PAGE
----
Special Issue "Organizational Learning: Developments in Theory and in Practice"

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A special issue of Administrative Sciences (ISSN 2076-3387).

Deadline for manuscript submissions: closed (1 May 2013)

Special Issue Editor

Guest Editor
Prof. Dr. Russ Vince (Website)

School of Management, University of Bath, Bath BA2 7AY, UK
Interests: organizational learning; leadership and change; emotion in organizations; the organization of reflection

Special Issue Information

Dear Colleagues,

In a recent review of her ‘4I’s framework’, Professor Mary Crossan and her co-authors have suggested we are at a stage in our understanding of organizational learning where a unifying theory could be developed. Five ‘promising directions’ have been pinpointed that could be integrated to create an evolutionary and multi-level theory of organizational learning. This special issue offers authors the opportunity to engage with these ‘promising directions’—either separately or in combination—in order to contribute to our knowledge of organizational learning both in theory and in practice. These ‘promising directions’ are:

  • Power, politics and emotion in organizational learning
  • Leadership and organizational learning
  • Organizational learning barriers, levels of learning, types of learning
  • Organizational learning and knowledge management
  • Social processes of organizational learning – practice and activity

The Guest Editor, Professor Russ Vince, invites the submission of theoretical and empirical papers that make a clear and explicit contribution to knowledge in one or more of these areas of organizational learning. In their papers, contributors should identify, develop and illustrate one well-focused idea or issue that will help readers of Administrative Sciences to improve their understanding of organizational learning.

Reference
Crossan, M. M., C. C. Maurer, et al. (2011). "Reflections on the 2009 AMR Decade Award: Do we have a Theory of Organizational Learning?" Academy of Management Review 36(3): 446-460.

Prof. Dr. Russ Vince
Guest Editor

Submission

Manuscripts should be submitted online at www.mdpi.com by registering and logging in to this website. Once you are registered, click here to go to the submission form. Manuscripts can be submitted until the deadline. Papers will be published continuously (as soon as accepted) and will be listed together on the special issue website. Research articles, review articles as well as communications are invited. For planned papers, a title and short abstract (about 100 words) can be sent to the Editorial Office for announcement on this website.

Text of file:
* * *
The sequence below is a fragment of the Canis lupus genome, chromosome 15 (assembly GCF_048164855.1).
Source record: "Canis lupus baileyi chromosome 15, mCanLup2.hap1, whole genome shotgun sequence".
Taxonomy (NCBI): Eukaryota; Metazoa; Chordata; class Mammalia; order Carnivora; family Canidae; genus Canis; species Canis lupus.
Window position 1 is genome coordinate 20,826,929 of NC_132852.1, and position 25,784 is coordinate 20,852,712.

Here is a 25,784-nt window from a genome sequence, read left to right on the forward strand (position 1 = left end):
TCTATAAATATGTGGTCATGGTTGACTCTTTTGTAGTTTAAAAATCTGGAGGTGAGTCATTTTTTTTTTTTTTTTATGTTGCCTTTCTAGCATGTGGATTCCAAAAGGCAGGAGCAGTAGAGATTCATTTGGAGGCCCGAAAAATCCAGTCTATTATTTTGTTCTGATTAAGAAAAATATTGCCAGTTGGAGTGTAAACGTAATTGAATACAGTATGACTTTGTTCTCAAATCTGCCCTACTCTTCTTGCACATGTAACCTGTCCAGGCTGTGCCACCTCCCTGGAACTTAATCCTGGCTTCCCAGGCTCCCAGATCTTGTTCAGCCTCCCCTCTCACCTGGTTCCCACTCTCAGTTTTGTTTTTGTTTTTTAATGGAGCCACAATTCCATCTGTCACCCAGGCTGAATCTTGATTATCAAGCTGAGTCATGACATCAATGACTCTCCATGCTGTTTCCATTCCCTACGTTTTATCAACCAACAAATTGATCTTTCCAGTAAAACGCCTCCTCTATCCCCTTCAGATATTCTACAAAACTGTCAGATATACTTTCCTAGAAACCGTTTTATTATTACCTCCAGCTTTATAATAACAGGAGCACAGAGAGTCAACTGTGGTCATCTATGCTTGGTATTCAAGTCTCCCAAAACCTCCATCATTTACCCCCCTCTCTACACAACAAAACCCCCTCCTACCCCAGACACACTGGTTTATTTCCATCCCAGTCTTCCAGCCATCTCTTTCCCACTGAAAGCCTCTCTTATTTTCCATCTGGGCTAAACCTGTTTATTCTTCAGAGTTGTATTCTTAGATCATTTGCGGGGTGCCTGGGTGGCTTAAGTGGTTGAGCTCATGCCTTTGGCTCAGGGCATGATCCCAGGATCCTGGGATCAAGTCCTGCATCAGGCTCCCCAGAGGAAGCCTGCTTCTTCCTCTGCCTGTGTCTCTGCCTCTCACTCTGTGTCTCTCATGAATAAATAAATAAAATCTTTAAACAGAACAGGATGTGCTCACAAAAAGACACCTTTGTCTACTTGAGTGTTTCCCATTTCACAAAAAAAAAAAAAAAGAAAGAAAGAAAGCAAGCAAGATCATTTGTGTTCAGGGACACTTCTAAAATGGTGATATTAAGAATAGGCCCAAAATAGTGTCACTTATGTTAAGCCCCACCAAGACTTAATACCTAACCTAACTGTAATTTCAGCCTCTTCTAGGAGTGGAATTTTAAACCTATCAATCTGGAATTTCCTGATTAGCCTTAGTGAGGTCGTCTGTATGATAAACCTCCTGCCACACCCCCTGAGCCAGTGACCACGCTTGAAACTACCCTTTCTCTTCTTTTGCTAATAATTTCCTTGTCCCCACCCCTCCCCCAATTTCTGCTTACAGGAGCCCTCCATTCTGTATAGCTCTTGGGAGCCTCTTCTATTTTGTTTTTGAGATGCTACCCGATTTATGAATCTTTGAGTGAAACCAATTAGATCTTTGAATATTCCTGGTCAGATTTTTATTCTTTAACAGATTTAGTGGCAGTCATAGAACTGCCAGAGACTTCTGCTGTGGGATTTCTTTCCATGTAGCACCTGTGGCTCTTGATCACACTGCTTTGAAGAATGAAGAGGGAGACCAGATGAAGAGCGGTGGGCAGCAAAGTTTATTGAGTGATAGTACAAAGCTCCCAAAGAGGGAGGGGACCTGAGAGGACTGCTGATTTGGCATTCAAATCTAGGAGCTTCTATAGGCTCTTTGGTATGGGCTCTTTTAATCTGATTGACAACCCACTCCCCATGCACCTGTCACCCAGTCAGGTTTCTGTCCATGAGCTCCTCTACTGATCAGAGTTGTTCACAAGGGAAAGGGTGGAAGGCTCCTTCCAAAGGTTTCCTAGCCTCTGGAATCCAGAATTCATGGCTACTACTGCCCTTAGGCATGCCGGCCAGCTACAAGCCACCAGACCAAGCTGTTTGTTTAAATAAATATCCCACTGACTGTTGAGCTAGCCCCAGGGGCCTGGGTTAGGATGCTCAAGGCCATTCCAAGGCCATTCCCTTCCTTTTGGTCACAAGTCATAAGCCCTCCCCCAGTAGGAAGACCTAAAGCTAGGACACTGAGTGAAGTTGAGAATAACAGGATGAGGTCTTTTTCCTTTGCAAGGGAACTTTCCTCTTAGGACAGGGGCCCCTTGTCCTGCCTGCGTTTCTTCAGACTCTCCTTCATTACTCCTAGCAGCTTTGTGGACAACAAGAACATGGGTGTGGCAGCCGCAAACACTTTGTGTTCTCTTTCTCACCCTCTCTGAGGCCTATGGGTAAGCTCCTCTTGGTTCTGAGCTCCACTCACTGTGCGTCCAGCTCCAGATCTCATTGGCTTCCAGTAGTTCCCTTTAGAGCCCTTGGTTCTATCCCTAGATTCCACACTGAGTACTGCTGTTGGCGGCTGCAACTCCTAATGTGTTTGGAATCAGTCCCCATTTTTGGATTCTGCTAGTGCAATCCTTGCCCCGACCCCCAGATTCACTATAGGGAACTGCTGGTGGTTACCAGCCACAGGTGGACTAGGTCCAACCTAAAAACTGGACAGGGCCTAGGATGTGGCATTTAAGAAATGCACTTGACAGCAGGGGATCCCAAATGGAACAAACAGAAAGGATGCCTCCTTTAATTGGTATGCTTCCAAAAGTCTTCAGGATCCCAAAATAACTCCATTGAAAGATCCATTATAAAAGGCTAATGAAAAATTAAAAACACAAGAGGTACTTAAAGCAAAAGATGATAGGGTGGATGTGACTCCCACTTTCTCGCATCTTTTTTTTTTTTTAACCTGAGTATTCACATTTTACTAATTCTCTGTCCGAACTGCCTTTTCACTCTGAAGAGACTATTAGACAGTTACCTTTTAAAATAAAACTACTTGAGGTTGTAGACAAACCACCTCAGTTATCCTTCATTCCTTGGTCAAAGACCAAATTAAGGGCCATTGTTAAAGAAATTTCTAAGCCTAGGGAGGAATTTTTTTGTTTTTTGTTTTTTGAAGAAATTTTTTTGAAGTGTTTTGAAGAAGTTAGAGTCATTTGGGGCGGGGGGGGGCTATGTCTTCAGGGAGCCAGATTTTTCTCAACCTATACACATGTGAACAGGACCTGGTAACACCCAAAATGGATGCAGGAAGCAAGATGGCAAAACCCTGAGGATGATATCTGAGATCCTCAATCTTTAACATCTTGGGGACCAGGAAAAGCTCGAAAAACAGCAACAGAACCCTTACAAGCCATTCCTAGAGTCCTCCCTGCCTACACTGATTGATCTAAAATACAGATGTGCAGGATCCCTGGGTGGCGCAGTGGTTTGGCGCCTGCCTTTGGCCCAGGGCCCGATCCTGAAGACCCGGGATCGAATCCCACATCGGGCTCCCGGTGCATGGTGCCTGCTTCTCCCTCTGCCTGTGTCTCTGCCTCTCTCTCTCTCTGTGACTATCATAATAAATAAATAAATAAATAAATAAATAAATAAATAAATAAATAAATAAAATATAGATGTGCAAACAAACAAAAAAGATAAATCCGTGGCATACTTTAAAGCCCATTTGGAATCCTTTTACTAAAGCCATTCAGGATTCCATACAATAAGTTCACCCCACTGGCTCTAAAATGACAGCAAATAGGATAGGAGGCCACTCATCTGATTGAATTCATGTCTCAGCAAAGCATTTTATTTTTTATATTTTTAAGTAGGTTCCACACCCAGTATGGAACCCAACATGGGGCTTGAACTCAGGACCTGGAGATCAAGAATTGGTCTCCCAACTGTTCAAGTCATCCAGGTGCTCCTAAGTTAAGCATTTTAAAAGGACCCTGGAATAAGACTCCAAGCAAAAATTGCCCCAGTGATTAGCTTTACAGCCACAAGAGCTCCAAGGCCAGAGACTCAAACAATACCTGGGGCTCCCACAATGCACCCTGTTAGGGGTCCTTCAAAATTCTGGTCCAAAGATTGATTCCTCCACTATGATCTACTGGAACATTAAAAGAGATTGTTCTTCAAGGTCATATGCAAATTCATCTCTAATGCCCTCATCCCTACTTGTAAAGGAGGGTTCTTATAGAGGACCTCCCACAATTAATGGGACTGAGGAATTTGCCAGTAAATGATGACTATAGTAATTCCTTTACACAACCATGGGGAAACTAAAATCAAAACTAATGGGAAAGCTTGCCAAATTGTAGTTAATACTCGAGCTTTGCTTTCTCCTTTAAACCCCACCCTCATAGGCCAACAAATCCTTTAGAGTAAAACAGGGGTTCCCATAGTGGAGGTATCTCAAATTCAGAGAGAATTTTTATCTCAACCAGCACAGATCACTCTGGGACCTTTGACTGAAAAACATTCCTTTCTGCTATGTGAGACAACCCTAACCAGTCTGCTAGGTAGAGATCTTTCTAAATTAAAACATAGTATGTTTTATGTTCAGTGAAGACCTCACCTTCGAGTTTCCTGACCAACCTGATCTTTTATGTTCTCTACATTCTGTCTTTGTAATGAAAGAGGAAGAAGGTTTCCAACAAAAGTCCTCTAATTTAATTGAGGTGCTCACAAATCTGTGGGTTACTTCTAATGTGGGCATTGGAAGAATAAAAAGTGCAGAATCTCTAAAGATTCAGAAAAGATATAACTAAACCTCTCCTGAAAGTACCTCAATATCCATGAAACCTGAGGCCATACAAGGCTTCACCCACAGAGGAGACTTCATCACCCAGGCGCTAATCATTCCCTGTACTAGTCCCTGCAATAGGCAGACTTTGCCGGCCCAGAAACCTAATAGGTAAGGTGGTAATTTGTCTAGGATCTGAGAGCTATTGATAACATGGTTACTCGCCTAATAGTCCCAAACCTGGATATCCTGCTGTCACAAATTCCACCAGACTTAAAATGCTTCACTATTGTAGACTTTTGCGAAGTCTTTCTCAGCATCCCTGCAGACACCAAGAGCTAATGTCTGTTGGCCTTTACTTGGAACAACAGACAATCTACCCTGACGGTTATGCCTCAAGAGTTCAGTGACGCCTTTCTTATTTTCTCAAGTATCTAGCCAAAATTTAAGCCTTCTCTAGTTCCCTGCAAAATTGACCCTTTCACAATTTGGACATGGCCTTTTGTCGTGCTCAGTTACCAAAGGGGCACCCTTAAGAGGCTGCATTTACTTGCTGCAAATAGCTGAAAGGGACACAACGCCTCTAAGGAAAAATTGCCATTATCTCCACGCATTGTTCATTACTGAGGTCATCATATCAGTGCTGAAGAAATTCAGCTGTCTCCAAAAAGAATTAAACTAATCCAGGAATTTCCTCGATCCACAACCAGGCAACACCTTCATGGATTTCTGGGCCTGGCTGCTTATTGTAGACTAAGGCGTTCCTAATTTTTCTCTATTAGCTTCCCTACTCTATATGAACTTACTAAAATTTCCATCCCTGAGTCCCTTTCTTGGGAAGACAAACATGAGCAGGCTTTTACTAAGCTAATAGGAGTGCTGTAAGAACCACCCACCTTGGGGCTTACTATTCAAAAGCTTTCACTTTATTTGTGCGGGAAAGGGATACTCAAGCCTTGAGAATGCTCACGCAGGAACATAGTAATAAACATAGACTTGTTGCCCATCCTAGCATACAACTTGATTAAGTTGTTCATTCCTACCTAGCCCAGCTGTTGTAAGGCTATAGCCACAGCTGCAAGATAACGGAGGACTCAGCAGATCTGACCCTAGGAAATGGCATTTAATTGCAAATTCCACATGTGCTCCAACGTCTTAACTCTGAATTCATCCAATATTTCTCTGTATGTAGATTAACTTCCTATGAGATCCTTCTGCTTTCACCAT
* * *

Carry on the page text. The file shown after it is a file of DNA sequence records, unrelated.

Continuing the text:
Submitted manuscripts should not have been published previously, nor be under consideration for publication elsewhere (except conference proceedings papers). All manuscripts are refereed through a peer-review process. A guide for authors and other relevant information for submission of manuscripts is available on the Instructions for Authors page. Administrative Sciences is an international peer-reviewed Open Access quarterly journal published by MDPI.

Please visit the Instructions for Authors page before submitting a manuscript. For the first couple of issues the Article Processing Charge (APC) will be waived for well-prepared manuscripts. English correction and/or formatting fees of 250 CHF (Swiss Francs) will be charged in certain cases for those articles accepted for publication that require extensive additional formatting and/or English corrections.

Published Papers (5 papers)

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Research

Open AccessArticle The Bretton Woods Institutions and the Environment: Organizational Learning within the World Bank and the International Monetary Fund (IMF)
Adm. Sci. 2013, 3(4), 166-201; doi:10.3390/admsci3040166
Received: 24 July 2013 / Revised: 18 September 2013 / Accepted: 24 September 2013 / Published: 8 October 2013
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Abstract
Due to a growing public awareness, in the last 40 years environmental impacts of development projects financed and supported by the World Bank and the International Monetary Fund (IMF) have come into view. Since then, the member states have pressured both organizations [...] Read more.